By Chris Hood, director of consulting – EMEA, Advanced Workplace Associates (AWA)

The current lockdown has forced people to reassess certain assumptions about work and where it is best done. Leaders who assumed before the crisis that home-working was a luxury suited to certain businesses are learning quickly that it can work for their teams too. 

To understand why home-working seems to be working, we should perhaps review what wasn’t working in the office.

Most of today’s workplaces attempt to create balance between focused work and collaboration, yet any workplace satisfaction survey will reveal common concentrative work enemies. Noise, interruptions, poor lighting and uncomfortable temperatures are often cited as the three biggest dissatisfiers in these hybrid spaces. This is despite our efforts to build activity-based environments which promote choice and the ability to work in a setting that addresses individual preferences and needs.

Rather than collaboration and concentrative activities complementing each other, these workstyles often become competing interests in the office. One person’s collaboration is another person’s interruption. As much as employees recognise the value of teamwork, most individuals sense that it is personal work that gets them promoted or attracts a bonus. Getting focused work done well is therefore a very high priority.

So back to the question, why are people starting to feel more positively about working from home? Once the logistics of setting up a viable and comfortable workstation have been addressed, the benefits of home-work become much clearer: the individual is in control of his or her schedule, interruptions, work hours, exercise times, noise, hydration and many other factors that impact personal productivity.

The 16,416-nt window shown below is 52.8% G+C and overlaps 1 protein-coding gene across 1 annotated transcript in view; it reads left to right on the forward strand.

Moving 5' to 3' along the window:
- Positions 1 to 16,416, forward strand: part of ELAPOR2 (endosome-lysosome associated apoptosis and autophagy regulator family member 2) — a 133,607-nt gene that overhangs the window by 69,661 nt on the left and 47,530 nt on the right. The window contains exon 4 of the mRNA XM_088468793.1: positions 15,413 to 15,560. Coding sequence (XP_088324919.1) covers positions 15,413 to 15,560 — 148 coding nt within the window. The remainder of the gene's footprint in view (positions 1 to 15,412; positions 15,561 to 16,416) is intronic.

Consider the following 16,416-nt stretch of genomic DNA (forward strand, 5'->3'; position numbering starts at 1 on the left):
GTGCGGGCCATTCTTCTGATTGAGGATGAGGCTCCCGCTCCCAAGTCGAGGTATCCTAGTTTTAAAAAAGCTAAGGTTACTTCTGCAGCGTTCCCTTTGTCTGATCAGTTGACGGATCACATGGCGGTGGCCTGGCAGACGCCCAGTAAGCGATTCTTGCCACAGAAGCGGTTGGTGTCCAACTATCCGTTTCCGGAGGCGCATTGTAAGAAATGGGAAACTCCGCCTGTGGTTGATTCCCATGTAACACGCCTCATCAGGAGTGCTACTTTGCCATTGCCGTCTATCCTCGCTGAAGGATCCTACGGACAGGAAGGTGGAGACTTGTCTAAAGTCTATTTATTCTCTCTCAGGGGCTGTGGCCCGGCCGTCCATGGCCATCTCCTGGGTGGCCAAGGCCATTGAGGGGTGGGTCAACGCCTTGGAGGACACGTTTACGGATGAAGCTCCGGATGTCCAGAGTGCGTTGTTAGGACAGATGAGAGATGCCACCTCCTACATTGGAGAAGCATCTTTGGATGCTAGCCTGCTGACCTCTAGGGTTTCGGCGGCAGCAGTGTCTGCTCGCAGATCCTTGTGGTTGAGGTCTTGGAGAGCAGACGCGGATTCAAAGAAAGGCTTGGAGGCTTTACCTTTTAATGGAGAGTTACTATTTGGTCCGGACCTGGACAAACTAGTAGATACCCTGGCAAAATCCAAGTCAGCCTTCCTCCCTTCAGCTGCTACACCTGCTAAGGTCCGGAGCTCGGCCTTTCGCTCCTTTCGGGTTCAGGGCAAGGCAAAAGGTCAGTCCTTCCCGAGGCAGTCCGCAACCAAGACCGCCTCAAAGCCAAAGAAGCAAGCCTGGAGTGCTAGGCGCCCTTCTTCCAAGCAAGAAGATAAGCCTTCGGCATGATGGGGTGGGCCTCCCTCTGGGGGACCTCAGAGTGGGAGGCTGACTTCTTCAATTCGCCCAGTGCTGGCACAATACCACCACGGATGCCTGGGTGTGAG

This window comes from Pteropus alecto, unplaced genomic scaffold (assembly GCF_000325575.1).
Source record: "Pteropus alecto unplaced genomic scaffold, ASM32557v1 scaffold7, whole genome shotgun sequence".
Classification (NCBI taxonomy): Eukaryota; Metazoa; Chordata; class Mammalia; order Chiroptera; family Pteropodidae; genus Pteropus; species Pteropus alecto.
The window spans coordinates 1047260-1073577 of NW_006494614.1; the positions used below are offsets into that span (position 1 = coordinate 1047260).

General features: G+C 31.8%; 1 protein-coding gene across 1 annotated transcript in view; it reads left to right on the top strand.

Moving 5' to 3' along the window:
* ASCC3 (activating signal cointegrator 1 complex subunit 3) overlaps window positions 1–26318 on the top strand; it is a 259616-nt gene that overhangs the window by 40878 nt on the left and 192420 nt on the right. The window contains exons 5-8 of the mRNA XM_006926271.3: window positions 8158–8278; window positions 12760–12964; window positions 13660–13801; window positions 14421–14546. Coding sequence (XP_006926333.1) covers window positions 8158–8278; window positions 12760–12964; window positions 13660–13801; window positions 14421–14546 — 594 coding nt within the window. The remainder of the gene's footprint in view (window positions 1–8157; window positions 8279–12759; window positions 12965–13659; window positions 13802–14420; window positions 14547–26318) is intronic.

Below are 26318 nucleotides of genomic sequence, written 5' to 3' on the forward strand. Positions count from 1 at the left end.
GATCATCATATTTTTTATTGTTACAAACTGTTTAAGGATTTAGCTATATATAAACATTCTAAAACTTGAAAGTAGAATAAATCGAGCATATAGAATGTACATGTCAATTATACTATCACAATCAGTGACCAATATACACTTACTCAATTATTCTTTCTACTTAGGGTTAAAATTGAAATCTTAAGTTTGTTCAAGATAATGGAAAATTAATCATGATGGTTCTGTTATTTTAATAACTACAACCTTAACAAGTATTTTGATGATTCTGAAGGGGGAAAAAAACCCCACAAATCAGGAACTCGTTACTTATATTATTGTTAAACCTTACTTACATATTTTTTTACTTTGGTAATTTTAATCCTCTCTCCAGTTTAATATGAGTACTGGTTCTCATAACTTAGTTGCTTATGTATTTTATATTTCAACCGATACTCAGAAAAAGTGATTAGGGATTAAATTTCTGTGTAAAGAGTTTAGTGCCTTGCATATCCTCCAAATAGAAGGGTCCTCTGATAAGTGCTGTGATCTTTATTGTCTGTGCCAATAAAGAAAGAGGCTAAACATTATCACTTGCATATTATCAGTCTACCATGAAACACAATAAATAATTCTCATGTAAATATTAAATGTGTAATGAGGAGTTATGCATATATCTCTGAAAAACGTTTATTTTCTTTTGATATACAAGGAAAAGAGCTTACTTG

When the stay-at-home order is relaxed and the return to work begins, there is likely to be a stampede back to the office. People will rush to recover the social connections that they lost during the crisis. A few days later, however, those same people may grow frustrated that the personal productivity they enjoyed at home diminishes.

It is not just personal productivity that is a winner in the remote working scenario; teamwork can improve too. Today, we assume that working in the same building aids face-to-face interaction and knowledge sharing, but that couldn’t be further from the truth. Busy schedules, business travel, competing priorities, flexible working and the physical distance in the office shatter our illusions of collaboration. In our enforced absence we have learned how to build very effective remote teams (because we had to!) and we are finding that there are a number of real advantages:

·     Virtual meetings are more democratic; someone dialling in to a physical meeting is no longer at a disadvantage.

·     Meetings are well supported by technology (better often than in company meeting rooms) and, when using video, there is a greater chance of all participants being engaged and paying attention.